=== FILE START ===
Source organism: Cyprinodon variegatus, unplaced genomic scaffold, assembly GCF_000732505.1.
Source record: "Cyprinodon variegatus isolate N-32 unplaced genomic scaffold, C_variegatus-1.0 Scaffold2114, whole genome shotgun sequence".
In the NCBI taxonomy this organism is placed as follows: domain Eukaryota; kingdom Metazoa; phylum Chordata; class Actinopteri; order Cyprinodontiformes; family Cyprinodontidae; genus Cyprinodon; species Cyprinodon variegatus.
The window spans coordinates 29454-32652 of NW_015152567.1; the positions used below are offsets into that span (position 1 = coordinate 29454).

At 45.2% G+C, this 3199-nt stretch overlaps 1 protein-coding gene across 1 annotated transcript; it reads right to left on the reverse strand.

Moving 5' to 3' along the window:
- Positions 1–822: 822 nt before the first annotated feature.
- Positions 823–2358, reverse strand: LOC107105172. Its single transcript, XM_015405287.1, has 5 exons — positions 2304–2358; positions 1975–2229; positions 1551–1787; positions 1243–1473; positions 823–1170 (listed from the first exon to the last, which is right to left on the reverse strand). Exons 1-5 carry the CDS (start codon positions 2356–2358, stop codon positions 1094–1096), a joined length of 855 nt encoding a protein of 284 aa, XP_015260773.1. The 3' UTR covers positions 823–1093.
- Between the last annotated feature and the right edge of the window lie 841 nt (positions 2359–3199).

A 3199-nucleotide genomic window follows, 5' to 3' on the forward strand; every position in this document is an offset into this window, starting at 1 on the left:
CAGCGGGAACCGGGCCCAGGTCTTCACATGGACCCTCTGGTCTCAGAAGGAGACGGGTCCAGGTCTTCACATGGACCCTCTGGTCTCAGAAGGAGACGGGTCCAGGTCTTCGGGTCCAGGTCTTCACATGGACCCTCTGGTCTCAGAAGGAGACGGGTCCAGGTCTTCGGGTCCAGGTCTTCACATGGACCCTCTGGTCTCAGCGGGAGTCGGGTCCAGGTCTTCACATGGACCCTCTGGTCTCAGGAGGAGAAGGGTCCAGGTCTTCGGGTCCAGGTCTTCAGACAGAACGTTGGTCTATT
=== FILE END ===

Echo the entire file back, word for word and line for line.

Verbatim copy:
Source organism: Cyprinodon variegatus, unplaced genomic scaffold, assembly GCF_000732505.1.
Source record: "Cyprinodon variegatus isolate N-32 unplaced genomic scaffold, C_variegatus-1.0 Scaffold2114, whole genome shotgun sequence".
In the NCBI taxonomy this organism is placed as follows: domain Eukaryota; kingdom Metazoa; phylum Chordata; class Actinopteri; order Cyprinodontiformes; family Cyprinodontidae; genus Cyprinodon; species Cyprinodon variegatus.
The window spans coordinates 29454-32652 of NW_015152567.1; the positions used below are offsets into that span (position 1 = coordinate 29454).

At 45.2% G+C, this 3199-nt stretch overlaps 1 protein-coding gene across 1 annotated transcript; it reads right to left on the reverse strand.

Moving 5' to 3' along the window:
- Positions 1–822: 822 nt before the first annotated feature.
- Positions 823–2358, reverse strand: LOC107105172. Its single transcript, XM_015405287.1, has 5 exons — positions 2304–2358; positions 1975–2229; positions 1551–1787; positions 1243–1473; positions 823–1170 (listed from the first exon to the last, which is right to left on the reverse strand). Exons 1-5 carry the CDS (start codon positions 2356–2358, stop codon positions 1094–1096), a joined length of 855 nt encoding a protein of 284 aa, XP_015260773.1. The 3' UTR covers positions 823–1093.
- Between the last annotated feature and the right edge of the window lie 841 nt (positions 2359–3199).

A 3199-nucleotide genomic window follows, 5' to 3' on the forward strand; every position in this document is an offset into this window, starting at 1 on the left:
CAGCGGGAACCGGGCCCAGGTCTTCACATGGACCCTCTGGTCTCAGAAGGAGACGGGTCCAGGTCTTCACATGGACCCTCTGGTCTCAGAAGGAGACGGGTCCAGGTCTTCGGGTCCAGGTCTTCACATGGACCCTCTGGTCTCAGAAGGAGACGGGTCCAGGTCTTCGGGTCCAGGTCTTCACATGGACCCTCTGGTCTCAGCGGGAGTCGGGTCCAGGTCTTCACATGGACCCTCTGGTCTCAGGAGGAGAAGGGTCCAGGTCTTCGGGTCCAGGTCTTCAGACAGAACGTTGGTCTATT